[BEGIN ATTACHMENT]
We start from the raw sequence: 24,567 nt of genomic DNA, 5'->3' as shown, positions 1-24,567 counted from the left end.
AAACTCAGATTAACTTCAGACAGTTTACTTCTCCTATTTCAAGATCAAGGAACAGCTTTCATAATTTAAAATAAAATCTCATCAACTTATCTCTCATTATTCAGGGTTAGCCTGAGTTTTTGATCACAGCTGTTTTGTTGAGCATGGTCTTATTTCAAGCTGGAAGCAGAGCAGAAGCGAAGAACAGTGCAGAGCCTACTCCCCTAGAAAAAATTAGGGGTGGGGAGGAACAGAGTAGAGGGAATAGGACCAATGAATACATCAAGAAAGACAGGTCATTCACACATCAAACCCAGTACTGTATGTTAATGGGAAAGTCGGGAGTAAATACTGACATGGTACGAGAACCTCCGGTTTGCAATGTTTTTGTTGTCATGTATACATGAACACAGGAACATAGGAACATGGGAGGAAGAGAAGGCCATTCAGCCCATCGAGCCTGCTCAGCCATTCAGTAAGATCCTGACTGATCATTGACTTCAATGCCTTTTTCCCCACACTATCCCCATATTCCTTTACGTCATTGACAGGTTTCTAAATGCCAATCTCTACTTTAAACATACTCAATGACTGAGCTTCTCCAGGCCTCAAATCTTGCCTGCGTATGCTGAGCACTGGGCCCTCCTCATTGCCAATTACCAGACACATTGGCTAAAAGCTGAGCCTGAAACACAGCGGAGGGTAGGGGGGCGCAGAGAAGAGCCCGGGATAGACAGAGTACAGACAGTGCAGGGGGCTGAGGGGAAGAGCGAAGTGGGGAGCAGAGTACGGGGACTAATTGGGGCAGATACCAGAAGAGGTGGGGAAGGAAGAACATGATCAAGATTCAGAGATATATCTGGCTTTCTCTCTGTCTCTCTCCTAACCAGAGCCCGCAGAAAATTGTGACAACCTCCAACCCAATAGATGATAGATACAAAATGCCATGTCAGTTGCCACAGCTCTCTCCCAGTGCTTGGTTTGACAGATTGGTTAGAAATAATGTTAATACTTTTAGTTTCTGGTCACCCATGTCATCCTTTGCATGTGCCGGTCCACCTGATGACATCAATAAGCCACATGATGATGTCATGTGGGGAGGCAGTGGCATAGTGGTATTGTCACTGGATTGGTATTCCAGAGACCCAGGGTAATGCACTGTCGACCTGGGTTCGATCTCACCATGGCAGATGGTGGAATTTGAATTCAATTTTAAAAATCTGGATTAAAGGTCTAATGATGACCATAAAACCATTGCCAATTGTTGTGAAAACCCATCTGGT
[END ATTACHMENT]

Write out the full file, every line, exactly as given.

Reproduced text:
We start from the raw sequence: 24,567 nt of genomic DNA, 5'->3' as shown, positions 1-24,567 counted from the left end.
AAACTCAGATTAACTTCAGACAGTTTACTTCTCCTATTTCAAGATCAAGGAACAGCTTTCATAATTTAAAATAAAATCTCATCAACTTATCTCTCATTATTCAGGGTTAGCCTGAGTTTTTGATCACAGCTGTTTTGTTGAGCATGGTCTTATTTCAAGCTGGAAGCAGAGCAGAAGCGAAGAACAGTGCAGAGCCTACTCCCCTAGAAAAAATTAGGGGTGGGGAGGAACAGAGTAGAGGGAATAGGACCAATGAATACATCAAGAAAGACAGGTCATTCACACATCAAACCCAGTACTGTATGTTAATGGGAAAGTCGGGAGTAAATACTGACATGGTACGAGAACCTCCGGTTTGCAATGTTTTTGTTGTCATGTATACATGAACACAGGAACATAGGAACATGGGAGGAAGAGAAGGCCATTCAGCCCATCGAGCCTGCTCAGCCATTCAGTAAGATCCTGACTGATCATTGACTTCAATGCCTTTTTCCCCACACTATCCCCATATTCCTTTACGTCATTGACAGGTTTCTAAATGCCAATCTCTACTTTAAACATACTCAATGACTGAGCTTCTCCAGGCCTCAAATCTTGCCTGCGTATGCTGAGCACTGGGCCCTCCTCATTGCCAATTACCAGACACATTGGCTAAAAGCTGAGCCTGAAACACAGCGGAGGGTAGGGGGGCGCAGAGAAGAGCCCGGGATAGACAGAGTACAGACAGTGCAGGGGGCTGAGGGGAAGAGCGAAGTGGGGAGCAGAGTACGGGGACTAATTGGGGCAGATACCAGAAGAGGTGGGGAAGGAAGAACATGATCAAGATTCAGAGATATATCTGGCTTTCTCTCTGTCTCTCTCCTAACCAGAGCCCGCAGAAAATTGTGACAACCTCCAACCCAATAGATGATAGATACAAAATGCCATGTCAGTTGCCACAGCTCTCTCCCAGTGCTTGGTTTGACAGATTGGTTAGAAATAATGTTAATACTTTTAGTTTCTGGTCACCCATGTCATCCTTTGCATGTGCCGGTCCACCTGATGACATCAATAAGCCACATGATGATGTCATGTGGGGAGGCAGTGGCATAGTGGTATTGTCACTGGATTGGTATTCCAGAGACCCAGGGTAATGCACTGTCGACCTGGGTTCGATCTCACCATGGCAGATGGTGGAATTTGAATTCAATTTTAAAAATCTGGATTAAAGGTCTAATGATGACCATAAAACCATTGCCAATTGTTGTGAAAACCCATCTGGT